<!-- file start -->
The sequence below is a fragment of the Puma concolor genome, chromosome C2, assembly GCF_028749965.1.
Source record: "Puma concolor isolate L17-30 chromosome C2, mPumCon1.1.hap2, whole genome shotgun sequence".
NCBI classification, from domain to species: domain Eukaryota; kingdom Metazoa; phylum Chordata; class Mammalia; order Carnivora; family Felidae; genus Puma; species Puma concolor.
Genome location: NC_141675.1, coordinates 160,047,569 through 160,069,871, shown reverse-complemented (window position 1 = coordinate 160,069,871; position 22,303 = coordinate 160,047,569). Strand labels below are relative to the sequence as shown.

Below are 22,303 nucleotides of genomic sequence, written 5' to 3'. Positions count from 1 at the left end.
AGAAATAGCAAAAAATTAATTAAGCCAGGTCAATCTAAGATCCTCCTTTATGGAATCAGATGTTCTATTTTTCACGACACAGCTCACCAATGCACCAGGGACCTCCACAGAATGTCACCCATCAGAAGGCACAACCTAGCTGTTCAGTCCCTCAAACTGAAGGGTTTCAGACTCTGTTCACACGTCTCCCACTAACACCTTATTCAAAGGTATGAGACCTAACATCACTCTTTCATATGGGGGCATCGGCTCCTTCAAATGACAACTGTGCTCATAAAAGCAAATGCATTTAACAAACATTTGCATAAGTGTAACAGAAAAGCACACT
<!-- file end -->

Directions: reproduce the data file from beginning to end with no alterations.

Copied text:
The sequence below is a fragment of the Puma concolor genome, chromosome C2, assembly GCF_028749965.1.
Source record: "Puma concolor isolate L17-30 chromosome C2, mPumCon1.1.hap2, whole genome shotgun sequence".
NCBI classification, from domain to species: domain Eukaryota; kingdom Metazoa; phylum Chordata; class Mammalia; order Carnivora; family Felidae; genus Puma; species Puma concolor.
Genome location: NC_141675.1, coordinates 160,047,569 through 160,069,871, shown reverse-complemented (window position 1 = coordinate 160,069,871; position 22,303 = coordinate 160,047,569). Strand labels below are relative to the sequence as shown.

Below are 22,303 nucleotides of genomic sequence, written 5' to 3'. Positions count from 1 at the left end.
AGAAATAGCAAAAAATTAATTAAGCCAGGTCAATCTAAGATCCTCCTTTATGGAATCAGATGTTCTATTTTTCACGACACAGCTCACCAATGCACCAGGGACCTCCACAGAATGTCACCCATCAGAAGGCACAACCTAGCTGTTCAGTCCCTCAAACTGAAGGGTTTCAGACTCTGTTCACACGTCTCCCACTAACACCTTATTCAAAGGTATGAGACCTAACATCACTCTTTCATATGGGGGCATCGGCTCCTTCAAATGACAACTGTGCTCATAAAAGCAAATGCATTTAACAAACATTTGCATAAGTGTAACAGAAAAGCACACT